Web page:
Hanging around the office of Al Trout is like being in the Bates Motel - stuffed birds everywhere.
Trout is the manager of the Bear River Migratory Bird Refuge, and he has stuffed birds lurking about in his Brigham City office, just like the birds in Alfred Hitchcock's movie "Psycho."He has paper piled on his desk, and he is busy on the telephone. But get him out of the office and onto the refuge and he forgets about his pencil job.
"Look over there," he said. "It's beautiful."
The refuge is located about 15 miles west of Brigham City. The wetlands attract millions of birds each year to spend time on the marshes during migrations.
The U.S. Congress set aside the 65,000 acres of wetlands back in 1928 for birds to rest, breed and feed.
But the floods of 1983 poured water over the entire area, and the government and local volunteers are trying to put the land back together.
"We're trying to get things started and rolling again," said Trout.
Volunteers were on the job Tuesday picking up the debris from the old headquarters building, which was destroyed by the flood. "They're really terrific. They're saving us money," said Trout. "Without them (volunteers), we wouldn't have what we have now."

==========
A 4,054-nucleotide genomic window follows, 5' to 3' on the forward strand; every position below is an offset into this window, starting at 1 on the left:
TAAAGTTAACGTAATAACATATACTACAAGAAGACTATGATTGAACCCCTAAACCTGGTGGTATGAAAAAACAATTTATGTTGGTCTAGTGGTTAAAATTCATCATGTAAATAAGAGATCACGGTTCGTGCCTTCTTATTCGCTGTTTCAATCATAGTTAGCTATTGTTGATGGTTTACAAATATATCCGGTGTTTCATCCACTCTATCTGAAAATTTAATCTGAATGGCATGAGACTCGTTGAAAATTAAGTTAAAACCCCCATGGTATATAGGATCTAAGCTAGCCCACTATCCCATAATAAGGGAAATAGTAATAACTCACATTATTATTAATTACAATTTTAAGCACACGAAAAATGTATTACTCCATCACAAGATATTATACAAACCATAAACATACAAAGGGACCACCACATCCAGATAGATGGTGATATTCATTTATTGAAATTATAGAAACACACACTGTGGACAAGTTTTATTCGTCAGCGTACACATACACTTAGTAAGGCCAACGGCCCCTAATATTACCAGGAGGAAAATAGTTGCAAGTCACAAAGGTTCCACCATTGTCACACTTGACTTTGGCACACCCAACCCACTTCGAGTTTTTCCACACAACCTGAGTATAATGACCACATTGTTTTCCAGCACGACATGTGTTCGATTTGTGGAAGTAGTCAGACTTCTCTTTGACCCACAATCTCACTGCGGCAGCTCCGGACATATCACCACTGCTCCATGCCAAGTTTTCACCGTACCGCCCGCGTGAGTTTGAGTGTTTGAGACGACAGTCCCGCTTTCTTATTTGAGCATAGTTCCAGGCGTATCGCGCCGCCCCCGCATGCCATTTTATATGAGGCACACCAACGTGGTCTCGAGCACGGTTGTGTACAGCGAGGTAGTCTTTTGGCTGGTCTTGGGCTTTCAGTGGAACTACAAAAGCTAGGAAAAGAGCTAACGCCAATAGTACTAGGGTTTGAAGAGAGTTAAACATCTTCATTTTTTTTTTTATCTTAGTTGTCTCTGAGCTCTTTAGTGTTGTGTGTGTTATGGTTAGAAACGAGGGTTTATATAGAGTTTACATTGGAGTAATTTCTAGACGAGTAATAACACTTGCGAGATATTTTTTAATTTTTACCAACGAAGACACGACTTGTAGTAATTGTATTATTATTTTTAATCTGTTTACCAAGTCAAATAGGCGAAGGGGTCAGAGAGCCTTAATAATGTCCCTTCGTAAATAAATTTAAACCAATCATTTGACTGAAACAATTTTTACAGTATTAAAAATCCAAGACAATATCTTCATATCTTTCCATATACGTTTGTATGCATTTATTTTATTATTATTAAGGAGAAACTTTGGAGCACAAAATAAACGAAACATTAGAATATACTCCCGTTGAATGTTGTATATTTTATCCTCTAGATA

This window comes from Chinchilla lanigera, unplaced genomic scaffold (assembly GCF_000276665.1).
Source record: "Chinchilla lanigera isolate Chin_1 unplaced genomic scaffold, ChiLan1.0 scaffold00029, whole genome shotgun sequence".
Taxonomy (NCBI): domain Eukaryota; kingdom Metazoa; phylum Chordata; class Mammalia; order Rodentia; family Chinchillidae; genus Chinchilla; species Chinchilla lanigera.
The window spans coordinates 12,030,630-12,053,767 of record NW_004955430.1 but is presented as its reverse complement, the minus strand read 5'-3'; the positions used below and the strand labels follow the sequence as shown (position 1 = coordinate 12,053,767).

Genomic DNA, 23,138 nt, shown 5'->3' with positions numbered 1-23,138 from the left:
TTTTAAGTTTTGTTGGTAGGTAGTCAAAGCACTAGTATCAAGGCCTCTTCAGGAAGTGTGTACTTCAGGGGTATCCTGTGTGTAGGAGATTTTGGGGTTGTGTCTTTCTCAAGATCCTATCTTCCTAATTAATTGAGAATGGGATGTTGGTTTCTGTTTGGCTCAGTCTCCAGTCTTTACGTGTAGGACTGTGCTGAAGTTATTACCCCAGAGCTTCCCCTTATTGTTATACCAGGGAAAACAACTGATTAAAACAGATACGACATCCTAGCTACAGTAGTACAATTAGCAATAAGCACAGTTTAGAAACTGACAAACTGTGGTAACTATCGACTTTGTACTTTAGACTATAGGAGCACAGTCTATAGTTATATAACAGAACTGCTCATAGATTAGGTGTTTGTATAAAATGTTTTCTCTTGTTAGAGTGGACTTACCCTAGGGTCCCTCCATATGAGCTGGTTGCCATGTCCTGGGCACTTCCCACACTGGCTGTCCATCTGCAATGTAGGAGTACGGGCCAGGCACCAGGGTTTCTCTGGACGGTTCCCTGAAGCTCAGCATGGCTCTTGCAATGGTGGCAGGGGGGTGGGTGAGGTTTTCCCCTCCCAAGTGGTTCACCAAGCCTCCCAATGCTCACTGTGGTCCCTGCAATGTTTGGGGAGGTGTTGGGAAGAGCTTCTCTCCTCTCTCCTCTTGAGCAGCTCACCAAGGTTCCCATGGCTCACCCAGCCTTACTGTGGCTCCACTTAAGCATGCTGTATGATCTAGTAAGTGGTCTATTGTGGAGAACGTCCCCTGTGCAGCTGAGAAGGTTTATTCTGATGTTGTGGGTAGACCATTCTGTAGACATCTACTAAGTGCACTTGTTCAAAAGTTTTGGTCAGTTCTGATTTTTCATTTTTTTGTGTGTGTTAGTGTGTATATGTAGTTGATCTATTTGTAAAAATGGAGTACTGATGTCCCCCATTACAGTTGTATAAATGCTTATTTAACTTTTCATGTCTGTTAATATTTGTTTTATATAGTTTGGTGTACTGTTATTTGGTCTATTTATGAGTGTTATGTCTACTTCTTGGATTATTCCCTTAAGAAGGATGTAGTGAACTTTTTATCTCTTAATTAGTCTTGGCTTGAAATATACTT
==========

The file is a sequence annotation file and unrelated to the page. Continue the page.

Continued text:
Currently, bird watchers can go into the refuge and see thousands of birds. Pelicans are plentiful and in a couple of months, tourists will be able to see whistling swans. Trout said he expects about 16,000 swans to fly into the refuge come October and November.
To help heal the wounds of the floods, Trout said Congress appropriated $4 million to restore, expand and enhance the refuge.
In restoring the land, Trout said that money will be used to build dikes, canals and water control devices. He said the project should be completed in about two years.
He said the new dikes should improve the refuge because they will give the ability to control and manage high-water years.
Money has also been set aside to purchase another 17,000 acres of land to house a visitor center and refuge headquarters building. Those buildings will be constructed above the flood line, Trout said.
The manager also said that he hopes another 22,000 acres of easement can be negotiated with private landowners.
The Bear River is the refuge's lifeline, and about 50 miles of dikes have been built to keep the water dammed into the marshes.
Trout said the refuge is the largest bird habitat in Utah and "supports an abundance of bird life unparallel to anyplace else."
In the 1950s, Trout said, about 1 million ducks migrated at the refuge. But numbers have dwindled due to disease and encroachment.